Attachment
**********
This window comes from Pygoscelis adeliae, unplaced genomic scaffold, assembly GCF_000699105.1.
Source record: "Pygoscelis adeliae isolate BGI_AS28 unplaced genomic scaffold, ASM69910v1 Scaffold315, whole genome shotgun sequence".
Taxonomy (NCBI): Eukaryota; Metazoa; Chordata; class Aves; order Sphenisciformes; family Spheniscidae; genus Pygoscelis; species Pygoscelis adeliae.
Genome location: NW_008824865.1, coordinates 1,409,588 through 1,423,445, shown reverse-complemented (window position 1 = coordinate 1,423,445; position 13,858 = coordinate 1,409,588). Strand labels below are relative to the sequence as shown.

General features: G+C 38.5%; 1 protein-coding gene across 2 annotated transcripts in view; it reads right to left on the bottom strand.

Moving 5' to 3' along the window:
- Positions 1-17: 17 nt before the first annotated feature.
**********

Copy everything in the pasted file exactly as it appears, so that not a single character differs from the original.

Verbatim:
This window comes from Pygoscelis adeliae, unplaced genomic scaffold, assembly GCF_000699105.1.
Source record: "Pygoscelis adeliae isolate BGI_AS28 unplaced genomic scaffold, ASM69910v1 Scaffold315, whole genome shotgun sequence".
Taxonomy (NCBI): Eukaryota; Metazoa; Chordata; class Aves; order Sphenisciformes; family Spheniscidae; genus Pygoscelis; species Pygoscelis adeliae.
Genome location: NW_008824865.1, coordinates 1,409,588 through 1,423,445, shown reverse-complemented (window position 1 = coordinate 1,423,445; position 13,858 = coordinate 1,409,588). Strand labels below are relative to the sequence as shown.

General features: G+C 38.5%; 1 protein-coding gene across 2 annotated transcripts in view; it reads right to left on the bottom strand.

Moving 5' to 3' along the window:
- Positions 1-17: 17 nt before the first annotated feature.